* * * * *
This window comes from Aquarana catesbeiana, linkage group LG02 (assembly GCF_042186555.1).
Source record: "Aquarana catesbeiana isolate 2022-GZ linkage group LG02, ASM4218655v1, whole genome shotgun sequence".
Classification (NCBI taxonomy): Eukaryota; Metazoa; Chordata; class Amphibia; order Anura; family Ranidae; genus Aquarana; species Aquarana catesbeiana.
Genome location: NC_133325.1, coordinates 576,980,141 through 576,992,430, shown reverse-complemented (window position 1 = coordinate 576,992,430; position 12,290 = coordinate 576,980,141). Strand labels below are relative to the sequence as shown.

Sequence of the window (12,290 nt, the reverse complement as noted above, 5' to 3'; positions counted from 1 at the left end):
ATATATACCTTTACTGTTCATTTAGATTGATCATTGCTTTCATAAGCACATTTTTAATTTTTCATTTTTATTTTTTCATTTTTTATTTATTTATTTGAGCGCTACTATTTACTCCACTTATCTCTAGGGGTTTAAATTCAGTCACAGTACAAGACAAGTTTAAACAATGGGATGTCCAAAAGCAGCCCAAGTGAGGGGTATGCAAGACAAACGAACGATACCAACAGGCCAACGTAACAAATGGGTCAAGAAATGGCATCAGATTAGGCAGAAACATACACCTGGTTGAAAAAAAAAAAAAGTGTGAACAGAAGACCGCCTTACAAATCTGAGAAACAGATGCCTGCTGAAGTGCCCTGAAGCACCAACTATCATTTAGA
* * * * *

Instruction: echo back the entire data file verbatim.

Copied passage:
This window comes from Aquarana catesbeiana, linkage group LG02 (assembly GCF_042186555.1).
Source record: "Aquarana catesbeiana isolate 2022-GZ linkage group LG02, ASM4218655v1, whole genome shotgun sequence".
Classification (NCBI taxonomy): Eukaryota; Metazoa; Chordata; class Amphibia; order Anura; family Ranidae; genus Aquarana; species Aquarana catesbeiana.
Genome location: NC_133325.1, coordinates 576,980,141 through 576,992,430, shown reverse-complemented (window position 1 = coordinate 576,992,430; position 12,290 = coordinate 576,980,141). Strand labels below are relative to the sequence as shown.

Sequence of the window (12,290 nt, the reverse complement as noted above, 5' to 3'; positions counted from 1 at the left end):
ATATATACCTTTACTGTTCATTTAGATTGATCATTGCTTTCATAAGCACATTTTTAATTTTTCATTTTTATTTTTTCATTTTTTATTTATTTATTTGAGCGCTACTATTTACTCCACTTATCTCTAGGGGTTTAAATTCAGTCACAGTACAAGACAAGTTTAAACAATGGGATGTCCAAAAGCAGCCCAAGTGAGGGGTATGCAAGACAAACGAACGATACCAACAGGCCAACGTAACAAATGGGTCAAGAAATGGCATCAGATTAGGCAGAAACATACACCTGGTTGAAAAAAAAAAAAAGTGTGAACAGAAGACCGCCTTACAAATCTGAGAAACAGATGCCTGCTGAAGTGCCCTGAAGCACCAACTATCATTTAGA